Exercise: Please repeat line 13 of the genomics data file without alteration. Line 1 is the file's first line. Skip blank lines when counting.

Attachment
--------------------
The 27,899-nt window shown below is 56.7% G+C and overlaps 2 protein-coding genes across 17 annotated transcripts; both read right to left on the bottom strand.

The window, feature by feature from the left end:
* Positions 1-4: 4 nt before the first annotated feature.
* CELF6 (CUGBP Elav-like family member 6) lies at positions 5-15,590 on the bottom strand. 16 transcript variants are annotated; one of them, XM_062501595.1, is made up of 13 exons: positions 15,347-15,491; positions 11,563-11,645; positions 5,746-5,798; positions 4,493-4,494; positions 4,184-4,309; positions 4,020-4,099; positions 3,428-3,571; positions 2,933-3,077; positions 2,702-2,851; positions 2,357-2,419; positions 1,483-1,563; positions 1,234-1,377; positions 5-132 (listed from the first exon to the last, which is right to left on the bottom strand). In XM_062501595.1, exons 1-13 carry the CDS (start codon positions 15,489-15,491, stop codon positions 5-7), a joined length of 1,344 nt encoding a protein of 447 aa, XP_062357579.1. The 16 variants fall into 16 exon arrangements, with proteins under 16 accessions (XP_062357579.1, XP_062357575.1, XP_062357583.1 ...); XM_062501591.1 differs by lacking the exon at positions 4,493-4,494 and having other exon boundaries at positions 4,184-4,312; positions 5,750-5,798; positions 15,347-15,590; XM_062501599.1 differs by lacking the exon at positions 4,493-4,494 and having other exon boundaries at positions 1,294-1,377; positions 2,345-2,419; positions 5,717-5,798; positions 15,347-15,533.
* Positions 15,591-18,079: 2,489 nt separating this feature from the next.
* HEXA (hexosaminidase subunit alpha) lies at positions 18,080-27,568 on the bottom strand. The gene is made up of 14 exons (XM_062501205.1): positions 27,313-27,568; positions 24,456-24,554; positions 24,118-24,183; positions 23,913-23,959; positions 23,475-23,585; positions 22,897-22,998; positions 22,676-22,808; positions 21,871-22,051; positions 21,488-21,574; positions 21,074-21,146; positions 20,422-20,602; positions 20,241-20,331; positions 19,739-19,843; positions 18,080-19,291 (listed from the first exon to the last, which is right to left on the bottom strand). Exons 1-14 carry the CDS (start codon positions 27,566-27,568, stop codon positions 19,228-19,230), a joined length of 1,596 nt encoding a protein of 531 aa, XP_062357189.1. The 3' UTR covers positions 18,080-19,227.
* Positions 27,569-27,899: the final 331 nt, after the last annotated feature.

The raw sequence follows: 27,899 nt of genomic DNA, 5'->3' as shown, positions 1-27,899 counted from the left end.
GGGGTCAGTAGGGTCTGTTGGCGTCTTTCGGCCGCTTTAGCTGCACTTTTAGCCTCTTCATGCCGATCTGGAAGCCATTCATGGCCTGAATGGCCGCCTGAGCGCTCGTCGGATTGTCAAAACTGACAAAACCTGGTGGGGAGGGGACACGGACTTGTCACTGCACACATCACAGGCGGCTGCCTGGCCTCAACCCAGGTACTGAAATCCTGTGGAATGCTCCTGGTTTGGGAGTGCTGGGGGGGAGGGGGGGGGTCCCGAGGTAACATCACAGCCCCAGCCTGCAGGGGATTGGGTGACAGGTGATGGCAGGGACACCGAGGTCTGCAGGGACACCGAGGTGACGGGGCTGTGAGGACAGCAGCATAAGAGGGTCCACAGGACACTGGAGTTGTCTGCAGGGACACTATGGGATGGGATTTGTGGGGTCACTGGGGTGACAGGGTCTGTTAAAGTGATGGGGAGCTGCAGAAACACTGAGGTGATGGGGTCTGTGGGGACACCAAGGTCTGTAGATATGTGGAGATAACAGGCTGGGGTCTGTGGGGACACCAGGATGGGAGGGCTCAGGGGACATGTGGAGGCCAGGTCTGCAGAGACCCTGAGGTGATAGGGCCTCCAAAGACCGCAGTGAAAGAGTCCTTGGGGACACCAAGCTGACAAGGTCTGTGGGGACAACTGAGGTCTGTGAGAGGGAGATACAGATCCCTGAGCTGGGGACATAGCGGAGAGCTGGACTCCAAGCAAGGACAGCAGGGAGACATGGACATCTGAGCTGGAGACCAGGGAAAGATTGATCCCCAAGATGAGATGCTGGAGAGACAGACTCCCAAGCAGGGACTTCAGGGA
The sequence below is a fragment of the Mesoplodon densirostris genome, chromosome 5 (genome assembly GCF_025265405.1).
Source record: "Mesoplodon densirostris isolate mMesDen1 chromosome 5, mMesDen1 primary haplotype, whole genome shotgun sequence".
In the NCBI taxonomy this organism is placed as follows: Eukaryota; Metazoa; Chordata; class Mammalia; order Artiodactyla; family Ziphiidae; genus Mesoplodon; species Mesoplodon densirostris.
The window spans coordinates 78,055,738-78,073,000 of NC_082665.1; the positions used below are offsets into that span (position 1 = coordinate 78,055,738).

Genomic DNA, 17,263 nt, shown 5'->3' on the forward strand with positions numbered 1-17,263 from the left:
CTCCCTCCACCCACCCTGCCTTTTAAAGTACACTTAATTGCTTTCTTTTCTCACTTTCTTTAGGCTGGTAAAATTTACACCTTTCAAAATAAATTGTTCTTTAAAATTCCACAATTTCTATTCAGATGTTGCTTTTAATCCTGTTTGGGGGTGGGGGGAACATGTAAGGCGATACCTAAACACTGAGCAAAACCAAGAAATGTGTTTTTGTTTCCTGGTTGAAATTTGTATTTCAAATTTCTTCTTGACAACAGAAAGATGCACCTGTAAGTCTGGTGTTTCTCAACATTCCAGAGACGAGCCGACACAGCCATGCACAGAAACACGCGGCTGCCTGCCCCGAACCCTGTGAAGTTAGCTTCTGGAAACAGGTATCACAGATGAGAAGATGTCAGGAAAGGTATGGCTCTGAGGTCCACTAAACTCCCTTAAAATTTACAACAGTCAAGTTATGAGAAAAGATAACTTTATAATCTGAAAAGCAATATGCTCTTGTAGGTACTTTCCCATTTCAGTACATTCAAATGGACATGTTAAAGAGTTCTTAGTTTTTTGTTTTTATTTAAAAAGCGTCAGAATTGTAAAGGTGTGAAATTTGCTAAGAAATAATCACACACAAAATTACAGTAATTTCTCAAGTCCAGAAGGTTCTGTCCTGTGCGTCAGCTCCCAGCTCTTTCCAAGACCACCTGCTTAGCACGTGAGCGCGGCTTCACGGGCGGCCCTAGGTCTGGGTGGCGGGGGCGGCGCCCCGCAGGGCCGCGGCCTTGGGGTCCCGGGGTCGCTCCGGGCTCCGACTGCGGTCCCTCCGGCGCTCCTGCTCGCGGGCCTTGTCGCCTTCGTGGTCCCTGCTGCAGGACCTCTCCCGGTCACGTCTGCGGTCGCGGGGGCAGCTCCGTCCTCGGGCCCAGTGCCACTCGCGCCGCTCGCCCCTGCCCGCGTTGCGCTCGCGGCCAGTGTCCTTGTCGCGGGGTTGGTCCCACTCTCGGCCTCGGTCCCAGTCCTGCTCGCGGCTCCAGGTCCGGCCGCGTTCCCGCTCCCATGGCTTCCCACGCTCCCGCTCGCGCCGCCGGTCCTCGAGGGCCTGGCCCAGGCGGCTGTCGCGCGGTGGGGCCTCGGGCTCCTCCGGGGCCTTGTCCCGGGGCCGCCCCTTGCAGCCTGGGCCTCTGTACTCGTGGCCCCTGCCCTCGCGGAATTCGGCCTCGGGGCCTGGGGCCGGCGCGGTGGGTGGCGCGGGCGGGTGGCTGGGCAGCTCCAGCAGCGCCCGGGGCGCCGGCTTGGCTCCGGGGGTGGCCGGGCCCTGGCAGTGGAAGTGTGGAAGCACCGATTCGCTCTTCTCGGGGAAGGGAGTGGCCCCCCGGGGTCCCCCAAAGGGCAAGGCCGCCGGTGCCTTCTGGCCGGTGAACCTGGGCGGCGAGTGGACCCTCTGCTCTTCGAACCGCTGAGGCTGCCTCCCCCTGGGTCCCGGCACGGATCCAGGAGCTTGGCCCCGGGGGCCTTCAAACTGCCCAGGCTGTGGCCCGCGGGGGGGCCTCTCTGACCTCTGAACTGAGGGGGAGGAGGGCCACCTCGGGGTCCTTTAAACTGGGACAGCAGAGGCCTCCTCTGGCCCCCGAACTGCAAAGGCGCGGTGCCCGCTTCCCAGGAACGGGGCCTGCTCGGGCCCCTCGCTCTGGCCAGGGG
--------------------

The window spans coordinates 78,055,738-78,073,000 of NC_082665.1; the positions used below are offsets into that span (position 1 = coordinate 78,055,738).